December 15, 2017

The clock is ticking

St. Louis Post Dispatch
August 10, 2011

As U.S. troops prepare to leave Iraq by the end of this year, a humanitarian crisis is emerging that has a real chance of tarnishing President Obama’s legacy. More than 3,400 Iranian dissidents who reside in Camp Ashraf in Iraq face growing threats from a pro-Tehran Iraqi government bent on destroying them. That has been understandably worrisome for Iranian-Americans all over the United States, including the ones in Missouri, but the repercussions of their fate should concern all of us.

In April, Iraqi troops raided the camp at the behest of the Iranian regime, murdering 36 defenseless civilian residents and injuring hundreds more. Sen. John Kerry, D-Mass., chairman of the Senate Foreign Affairs Committee, described it as a “massacre,” adding that there should be an independent investigation. Both the European Union’s foreign policy chief and the U.N. High Commissioner for Human Rights also called for a probe into the deaths.

The incident came after a similar attack in July 2009 that left 11 dead and scores more wounded. A tribunal in Spain has been investigating the attacks as crimes against humanity and war crimes. In July, it summoned the commander of the Iraqi army and two other officers. Iraqi Prime Minister Nouri al-Maliki will come to court to explain about the crimes after he leaves office and his immunity is over.

Al-Maliki and the Iranian regime are hatching more plans to perpetrate further massacres against the residents of Camp Ashraf, who are the most formidable opponents of the Iranian regime.

The clock is ticking and the need for finding a solution to the crisis is more pressing. The residents in Ashraf, “protected persons” under the Fourth Geneva Convention, have all signed bilateral agreements with U.S. forces, who promised them protection until their final disposition.

In early 2009, the United States transferred that protection to the Iraqi government after saying it received written assurances that the residents will be treated humanely. After two years of massacres, abuses and what Amnesty International recently described as persistent “harassment” of the residents, Iraq has shown itself to be incompetent of protecting the unarmed civilians at Ashraf.

The United States has a solemn obligation to reassume the protection of the camp, especially because the situation at the camp remains tense as the unarmed civilians are under a complete blockade, even deprived of access to medical treatment and surrounded by armed Iraqi forces.

The European Parliament has offered a long-term, peaceful solution to the crisis, proposing the repatriation of the residents to third countries as the most viable alternative. This has been accepted by the residents.

But, incredibly, the U.S. Embassy in Baghdad has aligned itself with a solution offered by the Iranian regime and its proxies in Iraq: disband Ashraf and move the residents to a new location in Iraq, which, inevitably, would be away from international eyes. That, as former Chairman of the Joint Chiefs of Staff General Hugh Shelton recently said, is a “recipe for disaster.”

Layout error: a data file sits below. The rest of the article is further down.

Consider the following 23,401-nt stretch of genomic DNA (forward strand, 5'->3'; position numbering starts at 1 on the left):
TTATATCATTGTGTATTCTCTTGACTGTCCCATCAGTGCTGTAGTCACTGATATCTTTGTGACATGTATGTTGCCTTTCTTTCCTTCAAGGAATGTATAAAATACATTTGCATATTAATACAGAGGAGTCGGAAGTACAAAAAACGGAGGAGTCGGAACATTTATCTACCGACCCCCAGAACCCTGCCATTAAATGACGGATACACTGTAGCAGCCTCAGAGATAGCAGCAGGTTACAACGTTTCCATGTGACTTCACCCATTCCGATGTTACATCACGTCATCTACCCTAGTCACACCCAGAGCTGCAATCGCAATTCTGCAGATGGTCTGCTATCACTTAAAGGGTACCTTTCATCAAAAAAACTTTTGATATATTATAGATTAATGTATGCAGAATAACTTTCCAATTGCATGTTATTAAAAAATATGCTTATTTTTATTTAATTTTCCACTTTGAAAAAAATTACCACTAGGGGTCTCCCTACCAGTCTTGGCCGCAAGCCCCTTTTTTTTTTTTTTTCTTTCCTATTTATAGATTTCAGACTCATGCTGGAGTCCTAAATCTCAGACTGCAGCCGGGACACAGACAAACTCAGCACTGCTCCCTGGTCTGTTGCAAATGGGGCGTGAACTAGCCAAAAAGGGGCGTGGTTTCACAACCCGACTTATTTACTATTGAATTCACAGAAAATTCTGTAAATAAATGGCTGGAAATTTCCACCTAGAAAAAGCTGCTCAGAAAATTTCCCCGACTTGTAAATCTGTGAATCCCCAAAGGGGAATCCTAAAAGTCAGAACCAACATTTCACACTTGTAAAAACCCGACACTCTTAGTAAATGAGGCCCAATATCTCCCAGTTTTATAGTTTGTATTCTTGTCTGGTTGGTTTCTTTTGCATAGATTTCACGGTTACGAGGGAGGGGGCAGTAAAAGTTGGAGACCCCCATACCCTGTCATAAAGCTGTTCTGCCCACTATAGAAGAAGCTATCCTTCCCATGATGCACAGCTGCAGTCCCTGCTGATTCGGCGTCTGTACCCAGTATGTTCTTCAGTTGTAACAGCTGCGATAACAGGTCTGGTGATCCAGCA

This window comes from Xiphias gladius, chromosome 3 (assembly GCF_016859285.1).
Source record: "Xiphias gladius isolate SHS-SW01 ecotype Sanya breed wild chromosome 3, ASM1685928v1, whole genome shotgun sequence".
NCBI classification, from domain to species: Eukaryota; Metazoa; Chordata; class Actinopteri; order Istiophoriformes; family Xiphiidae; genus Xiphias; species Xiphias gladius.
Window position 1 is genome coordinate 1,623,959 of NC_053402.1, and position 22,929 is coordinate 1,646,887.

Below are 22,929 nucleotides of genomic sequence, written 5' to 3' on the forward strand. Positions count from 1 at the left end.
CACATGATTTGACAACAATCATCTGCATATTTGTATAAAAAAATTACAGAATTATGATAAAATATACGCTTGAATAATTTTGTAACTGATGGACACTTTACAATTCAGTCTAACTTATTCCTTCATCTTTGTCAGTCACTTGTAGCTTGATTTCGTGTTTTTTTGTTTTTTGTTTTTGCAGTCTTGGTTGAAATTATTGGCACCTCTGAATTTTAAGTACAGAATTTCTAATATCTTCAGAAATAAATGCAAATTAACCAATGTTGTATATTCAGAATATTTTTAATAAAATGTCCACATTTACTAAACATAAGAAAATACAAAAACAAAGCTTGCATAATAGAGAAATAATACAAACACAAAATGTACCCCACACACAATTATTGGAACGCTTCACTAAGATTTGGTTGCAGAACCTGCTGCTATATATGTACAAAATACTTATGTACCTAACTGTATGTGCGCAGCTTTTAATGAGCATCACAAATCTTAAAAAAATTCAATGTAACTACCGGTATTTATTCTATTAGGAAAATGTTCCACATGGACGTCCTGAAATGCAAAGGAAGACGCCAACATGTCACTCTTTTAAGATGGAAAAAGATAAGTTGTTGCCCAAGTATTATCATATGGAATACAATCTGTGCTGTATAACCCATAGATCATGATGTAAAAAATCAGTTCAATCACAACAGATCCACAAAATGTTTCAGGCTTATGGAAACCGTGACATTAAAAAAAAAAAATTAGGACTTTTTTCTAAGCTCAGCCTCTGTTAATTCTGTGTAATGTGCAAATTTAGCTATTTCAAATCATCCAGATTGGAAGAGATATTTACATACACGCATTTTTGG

Ambassador Lawrence Butler of the U.S. embassy continues to push for this option, however, while rejecting the European Parliament plan and dismissing the concerns and will of the residents.

Meanwhile, on July 21, the House Foreign Affairs Committee unanimously passed an amendment to Foreign Relations Authorization Act stipulating that the U.S. government should take “all necessary and appropriate steps” to “ensure the physical security and protection of Camp Ashraf residents.”

It added that the United States should “prevent the forcible relocation of Camp Ashraf residents inside Iraq and to facilitate the robust presence of” the U.N. mission in Iraq in Camp Ashraf.

U.N. Secretary General Ban Ki-Moon also has called for respect for the rights of the residents while urging a consensus solution. Forcible displacement is not a consensus solution, unless by consensus is meant a tacit agreement between the United States and the Iranian regime.

All other parties, including the United Nations, the European Parliament, prominent former U.S. officials and even the speaker of the Iraqi Parliament, have rejected the notion as a recipe for a humanitarian catastrophe. If the residents aren’t safe in Ashraf, what makes Ambassador Lawrence Butler think they would be safe in a remote location where the Iraqi government could have absolute free rein?

Ambassador Butler’s insistence on displacing the residents within Iraq paves the way for another Srebrenica-style massacre, as a prominent member of the European Parliament has warned.

That is not what President Obama and Secretary of State Hillary Clinton would want their legacy to be in Iraq.

The United States undeniably is obligated, both legally and morally, to protect the residents of Ashraf. It is time for the secretaries of defense and state to step in and reject the idea of forcible displacement of the residents of Ashraf inside Iraq, and endorse the European Parliament’s plan while observing U.S. commitments of protection. That is the only way to avert a humanitarian tragedy in Ashraf, the magnitude of which will surely be catastrophic.

Kasra Nejat is president of the Iranian American Cultural Association of Missouri, based in St. Louis.

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